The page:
When looking at the data more closely, the researchers found that certain demographic factors play a role in stroke awareness.

Ethnicity: Whites have better stroke awareness (40%) compared to blacks (31%) and Hispanics (21%).

Education attainment: 46% of those with a college education knew more about stroke vs. 19% of those with high school level education.

Income: 45% of those with income above $50,000 a year are more aware of stroke that those who earn less $25,000 a year.

Gender: Women knew better (40%) than men (34%).

Marital status: Married people (40%) are more aware of stroke than their single counterparts (32%).

Need to brush up on your stroke awareness? The Stroke Collaborative (Give Me 5!) is a joint initiative by the American Heart Association, American Stroke Association, American College of Emergency Physicians and American Academy of Cardiology to help spread stroke awareness.

Here are five ways to check if someone is having a stroke:

WALK: Is their balance off?

TALK: Is their speech slurred or face droopy?

REACH: Is one side weak or numb?

SEE: Is their vision all or partly lost?

FEEL: Is their headache severe?

Remember: only one of these symptoms is enough to indicate a stroke. Call 9-1-1

Can coffee protect you from stroke?

February 23, 2009 by  
Filed under HEART AND STROKE

Now you see them, now you don’t. I am referring the health benefits/adverse effects of coffee. Previous studies indicated that excessive  caffeine consumption may have some bad effects on our health. But this new study seems to bring good news to coffee lovers.

This joint study by American and Spanish researchers recently published in the journal Circulation however, says this is not the case. The study looked at the data of 83,076 women as part of the Nurses’ Health Study. The study participants were followed up for more than 24 years, their caffeine consumption recorded, as well as any cardiovascular events that occurred during the follow-up period. The results show that there is no evidence of increased stroke risk in women drinking 4 or more cups of coffee per day. On the contrary, the results actually suggest coffee consumption results in a modest but still observable decrease in risk for all types of stroke.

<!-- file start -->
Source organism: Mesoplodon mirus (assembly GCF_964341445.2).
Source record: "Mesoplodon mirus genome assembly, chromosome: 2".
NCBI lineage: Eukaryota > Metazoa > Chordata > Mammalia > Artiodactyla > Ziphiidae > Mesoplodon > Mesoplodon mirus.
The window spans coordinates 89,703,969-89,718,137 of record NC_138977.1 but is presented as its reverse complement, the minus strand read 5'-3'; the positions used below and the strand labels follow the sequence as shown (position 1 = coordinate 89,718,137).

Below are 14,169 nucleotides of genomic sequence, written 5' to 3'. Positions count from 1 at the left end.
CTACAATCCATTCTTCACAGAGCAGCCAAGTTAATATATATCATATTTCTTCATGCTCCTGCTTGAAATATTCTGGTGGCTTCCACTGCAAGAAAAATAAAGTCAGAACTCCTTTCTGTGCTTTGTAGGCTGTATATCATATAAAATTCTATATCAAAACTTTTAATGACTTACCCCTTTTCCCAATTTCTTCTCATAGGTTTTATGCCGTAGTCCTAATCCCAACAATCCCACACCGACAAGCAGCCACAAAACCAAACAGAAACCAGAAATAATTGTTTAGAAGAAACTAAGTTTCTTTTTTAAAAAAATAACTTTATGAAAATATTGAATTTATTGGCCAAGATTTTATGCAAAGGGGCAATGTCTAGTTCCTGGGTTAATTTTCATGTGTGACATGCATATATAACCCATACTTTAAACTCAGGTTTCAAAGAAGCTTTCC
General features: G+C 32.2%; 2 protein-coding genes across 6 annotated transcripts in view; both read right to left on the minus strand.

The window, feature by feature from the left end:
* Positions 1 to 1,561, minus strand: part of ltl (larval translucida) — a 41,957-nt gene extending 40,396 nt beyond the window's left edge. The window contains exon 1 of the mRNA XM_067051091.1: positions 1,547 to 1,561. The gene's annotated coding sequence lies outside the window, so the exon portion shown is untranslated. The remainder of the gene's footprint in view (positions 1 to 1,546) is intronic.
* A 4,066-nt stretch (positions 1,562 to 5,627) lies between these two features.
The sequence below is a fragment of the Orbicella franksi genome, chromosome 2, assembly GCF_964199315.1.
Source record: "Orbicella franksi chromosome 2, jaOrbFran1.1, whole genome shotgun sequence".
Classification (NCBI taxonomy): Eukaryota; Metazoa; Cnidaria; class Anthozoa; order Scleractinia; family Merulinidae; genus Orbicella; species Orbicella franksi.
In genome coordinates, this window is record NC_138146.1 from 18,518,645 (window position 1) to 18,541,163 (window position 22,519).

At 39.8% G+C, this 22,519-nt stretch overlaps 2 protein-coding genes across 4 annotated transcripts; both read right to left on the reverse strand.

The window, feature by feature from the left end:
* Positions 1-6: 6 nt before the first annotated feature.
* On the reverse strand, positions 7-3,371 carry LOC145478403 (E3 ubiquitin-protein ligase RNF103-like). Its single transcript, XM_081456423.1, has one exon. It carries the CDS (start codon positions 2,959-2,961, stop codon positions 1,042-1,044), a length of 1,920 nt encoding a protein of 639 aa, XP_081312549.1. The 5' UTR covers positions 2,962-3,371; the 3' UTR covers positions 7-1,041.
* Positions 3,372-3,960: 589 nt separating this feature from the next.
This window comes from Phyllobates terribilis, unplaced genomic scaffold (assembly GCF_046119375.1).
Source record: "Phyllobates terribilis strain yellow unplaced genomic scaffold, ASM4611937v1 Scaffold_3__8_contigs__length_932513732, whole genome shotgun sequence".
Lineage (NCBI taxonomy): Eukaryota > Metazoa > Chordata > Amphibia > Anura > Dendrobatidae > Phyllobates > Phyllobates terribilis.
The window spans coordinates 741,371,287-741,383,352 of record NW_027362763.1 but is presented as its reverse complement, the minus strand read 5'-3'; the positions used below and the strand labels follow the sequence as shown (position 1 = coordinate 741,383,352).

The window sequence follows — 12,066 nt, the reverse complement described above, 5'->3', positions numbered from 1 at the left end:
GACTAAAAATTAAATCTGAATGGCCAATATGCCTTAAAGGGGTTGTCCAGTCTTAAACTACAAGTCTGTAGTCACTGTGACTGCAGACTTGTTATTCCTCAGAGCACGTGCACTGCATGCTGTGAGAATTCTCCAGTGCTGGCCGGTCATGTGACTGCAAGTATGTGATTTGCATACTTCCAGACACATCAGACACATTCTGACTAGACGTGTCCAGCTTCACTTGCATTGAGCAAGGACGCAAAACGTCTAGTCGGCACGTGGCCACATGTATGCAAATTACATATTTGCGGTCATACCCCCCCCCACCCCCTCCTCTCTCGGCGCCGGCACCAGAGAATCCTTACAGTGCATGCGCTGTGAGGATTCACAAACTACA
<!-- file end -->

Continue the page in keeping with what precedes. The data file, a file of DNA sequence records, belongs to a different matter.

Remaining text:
Compared with women who drank less than one cup of coffee a month, the stroke risk was found to be

Other caffeinated drinks such as tea and soft drinks did not show any association, positive or negative to stroke risk. However, decaf coffee also showed a trend towards lowering the risk. This suggests that whatever gives protection against stroke, it must not be caffeine but something else. The authors think coffee contains antioxidants that may reduce inflammatory processes and improve endothelial function. Previous data analyses indicate that coffee may have some beneficial affects that can be protective against coronary heart disease and type 2 diabetes.

Since coffee drinkers also tended to be cigarette smokers, the researchers also looked whether the protective effect of coffee can counteract the adverse effects of smoking. Well, smokers have to be disappointed. Coffee doesn’t help at all in lowering smokers’ stroke risk. But neither does it increase it. Thus, “the potential benefit of coffee consumption cannot counterbalance the detrimental effects smoking has on health“, according to the authors.

Thus, the researchers emphasize that this reduced stroke risk due to coffee is only true for healthy, non-smoking women.

And before you load up on coffee upon heating this good news, take note what the authors conclude:

“Anyone with health problems that can be worsened by coffee (insomnia, anxiety, hypertension or heart problems) should talk to their doctor about their specific risk.”

Photo credit: stock.xchng

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NOTE: The contents in this blog are for informational purposes only, and should not be construed as medical advice, diagnosis, treatment or a substitute for professional care. Always seek the advice of your physician or other qualified health professional before making changes to any existing treatment or program. Some of the information presented in this blog may already be out of date.